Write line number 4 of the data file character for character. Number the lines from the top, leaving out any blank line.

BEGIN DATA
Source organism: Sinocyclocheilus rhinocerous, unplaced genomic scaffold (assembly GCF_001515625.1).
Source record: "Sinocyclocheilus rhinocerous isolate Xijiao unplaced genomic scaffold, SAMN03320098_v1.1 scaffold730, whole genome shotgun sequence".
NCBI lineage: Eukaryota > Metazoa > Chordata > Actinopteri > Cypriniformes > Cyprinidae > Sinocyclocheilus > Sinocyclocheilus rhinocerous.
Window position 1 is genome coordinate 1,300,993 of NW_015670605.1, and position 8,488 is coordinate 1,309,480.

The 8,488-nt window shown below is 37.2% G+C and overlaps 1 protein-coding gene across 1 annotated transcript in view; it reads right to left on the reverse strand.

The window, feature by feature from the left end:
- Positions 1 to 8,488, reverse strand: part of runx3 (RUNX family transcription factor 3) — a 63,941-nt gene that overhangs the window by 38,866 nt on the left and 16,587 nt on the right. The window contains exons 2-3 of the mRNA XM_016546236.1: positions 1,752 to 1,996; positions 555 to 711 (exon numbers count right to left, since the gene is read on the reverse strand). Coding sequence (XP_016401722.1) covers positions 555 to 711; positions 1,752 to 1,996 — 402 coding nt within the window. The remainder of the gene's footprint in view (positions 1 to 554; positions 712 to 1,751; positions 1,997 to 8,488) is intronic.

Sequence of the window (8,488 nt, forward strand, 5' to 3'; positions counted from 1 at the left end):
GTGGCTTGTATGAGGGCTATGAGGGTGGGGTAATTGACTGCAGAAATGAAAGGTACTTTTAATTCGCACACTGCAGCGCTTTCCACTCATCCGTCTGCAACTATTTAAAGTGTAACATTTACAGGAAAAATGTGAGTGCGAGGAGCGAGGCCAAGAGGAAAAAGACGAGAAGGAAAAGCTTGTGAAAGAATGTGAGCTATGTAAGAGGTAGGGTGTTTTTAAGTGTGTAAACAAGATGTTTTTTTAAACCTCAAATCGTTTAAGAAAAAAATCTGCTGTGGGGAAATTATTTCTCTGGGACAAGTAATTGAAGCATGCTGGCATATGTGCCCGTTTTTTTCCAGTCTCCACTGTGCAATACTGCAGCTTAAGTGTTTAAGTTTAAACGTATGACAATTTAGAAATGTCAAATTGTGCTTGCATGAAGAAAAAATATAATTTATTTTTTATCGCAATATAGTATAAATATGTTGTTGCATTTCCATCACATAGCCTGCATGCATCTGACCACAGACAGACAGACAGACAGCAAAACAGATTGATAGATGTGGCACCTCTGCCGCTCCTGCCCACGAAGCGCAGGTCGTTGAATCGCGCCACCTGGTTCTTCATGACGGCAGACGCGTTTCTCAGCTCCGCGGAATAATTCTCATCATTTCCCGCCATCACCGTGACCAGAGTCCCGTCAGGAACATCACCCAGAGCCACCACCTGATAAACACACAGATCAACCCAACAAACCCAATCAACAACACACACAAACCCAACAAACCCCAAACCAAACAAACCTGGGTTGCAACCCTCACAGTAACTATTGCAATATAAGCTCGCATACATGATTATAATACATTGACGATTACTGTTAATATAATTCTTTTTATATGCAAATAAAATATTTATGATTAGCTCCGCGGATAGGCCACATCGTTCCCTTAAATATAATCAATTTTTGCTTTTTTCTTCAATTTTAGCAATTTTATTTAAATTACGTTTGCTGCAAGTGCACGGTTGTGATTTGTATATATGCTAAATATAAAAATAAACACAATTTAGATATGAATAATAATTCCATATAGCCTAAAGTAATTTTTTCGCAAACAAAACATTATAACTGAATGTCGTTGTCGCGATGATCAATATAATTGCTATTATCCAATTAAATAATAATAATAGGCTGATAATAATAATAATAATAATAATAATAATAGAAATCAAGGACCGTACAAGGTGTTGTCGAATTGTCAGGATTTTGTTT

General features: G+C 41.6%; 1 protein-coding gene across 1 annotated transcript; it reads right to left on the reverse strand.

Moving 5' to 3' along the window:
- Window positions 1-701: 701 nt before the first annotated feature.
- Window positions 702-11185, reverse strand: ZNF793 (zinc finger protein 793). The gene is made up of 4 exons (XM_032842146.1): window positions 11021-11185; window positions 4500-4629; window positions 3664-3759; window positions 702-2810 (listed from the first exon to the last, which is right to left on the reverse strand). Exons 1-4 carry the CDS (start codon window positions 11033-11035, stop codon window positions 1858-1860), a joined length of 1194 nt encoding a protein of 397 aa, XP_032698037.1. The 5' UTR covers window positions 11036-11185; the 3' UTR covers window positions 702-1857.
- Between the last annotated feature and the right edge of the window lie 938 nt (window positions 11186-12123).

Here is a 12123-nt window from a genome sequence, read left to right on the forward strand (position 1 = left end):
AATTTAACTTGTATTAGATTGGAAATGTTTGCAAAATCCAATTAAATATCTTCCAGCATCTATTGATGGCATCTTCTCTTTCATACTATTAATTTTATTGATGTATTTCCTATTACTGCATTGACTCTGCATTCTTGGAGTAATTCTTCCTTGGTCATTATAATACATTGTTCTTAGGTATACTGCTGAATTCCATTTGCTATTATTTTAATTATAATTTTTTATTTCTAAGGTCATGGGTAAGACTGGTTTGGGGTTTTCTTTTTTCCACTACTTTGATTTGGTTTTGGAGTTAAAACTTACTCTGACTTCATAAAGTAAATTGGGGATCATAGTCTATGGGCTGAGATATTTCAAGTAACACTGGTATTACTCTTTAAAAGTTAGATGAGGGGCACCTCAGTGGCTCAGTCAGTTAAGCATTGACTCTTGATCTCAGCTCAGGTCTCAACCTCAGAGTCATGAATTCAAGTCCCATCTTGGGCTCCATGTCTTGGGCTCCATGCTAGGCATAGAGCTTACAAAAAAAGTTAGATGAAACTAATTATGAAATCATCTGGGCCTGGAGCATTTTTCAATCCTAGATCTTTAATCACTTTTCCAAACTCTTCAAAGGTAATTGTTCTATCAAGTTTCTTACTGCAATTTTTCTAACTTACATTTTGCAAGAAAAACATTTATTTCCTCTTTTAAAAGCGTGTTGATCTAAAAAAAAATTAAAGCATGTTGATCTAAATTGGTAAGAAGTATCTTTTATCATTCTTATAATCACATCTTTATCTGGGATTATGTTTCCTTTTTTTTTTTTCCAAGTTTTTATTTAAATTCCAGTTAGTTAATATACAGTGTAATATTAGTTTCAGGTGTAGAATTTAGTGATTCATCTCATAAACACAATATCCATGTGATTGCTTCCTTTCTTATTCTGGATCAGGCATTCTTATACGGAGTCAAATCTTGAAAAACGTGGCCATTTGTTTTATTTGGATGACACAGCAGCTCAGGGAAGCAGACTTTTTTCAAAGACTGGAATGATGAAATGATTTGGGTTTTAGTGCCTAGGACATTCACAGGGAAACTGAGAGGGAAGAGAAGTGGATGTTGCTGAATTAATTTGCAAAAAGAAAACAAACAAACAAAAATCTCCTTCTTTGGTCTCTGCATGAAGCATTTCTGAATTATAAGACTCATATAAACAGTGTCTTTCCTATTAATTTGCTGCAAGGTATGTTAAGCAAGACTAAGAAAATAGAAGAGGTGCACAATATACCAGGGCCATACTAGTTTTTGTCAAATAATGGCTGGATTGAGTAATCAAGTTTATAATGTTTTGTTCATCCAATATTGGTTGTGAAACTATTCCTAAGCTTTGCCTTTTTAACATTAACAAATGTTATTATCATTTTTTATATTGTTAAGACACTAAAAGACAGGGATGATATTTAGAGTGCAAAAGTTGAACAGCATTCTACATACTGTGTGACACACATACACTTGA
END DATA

Window position 1 is genome coordinate 1,300,993 of NW_015670605.1, and position 8,488 is coordinate 1,309,480.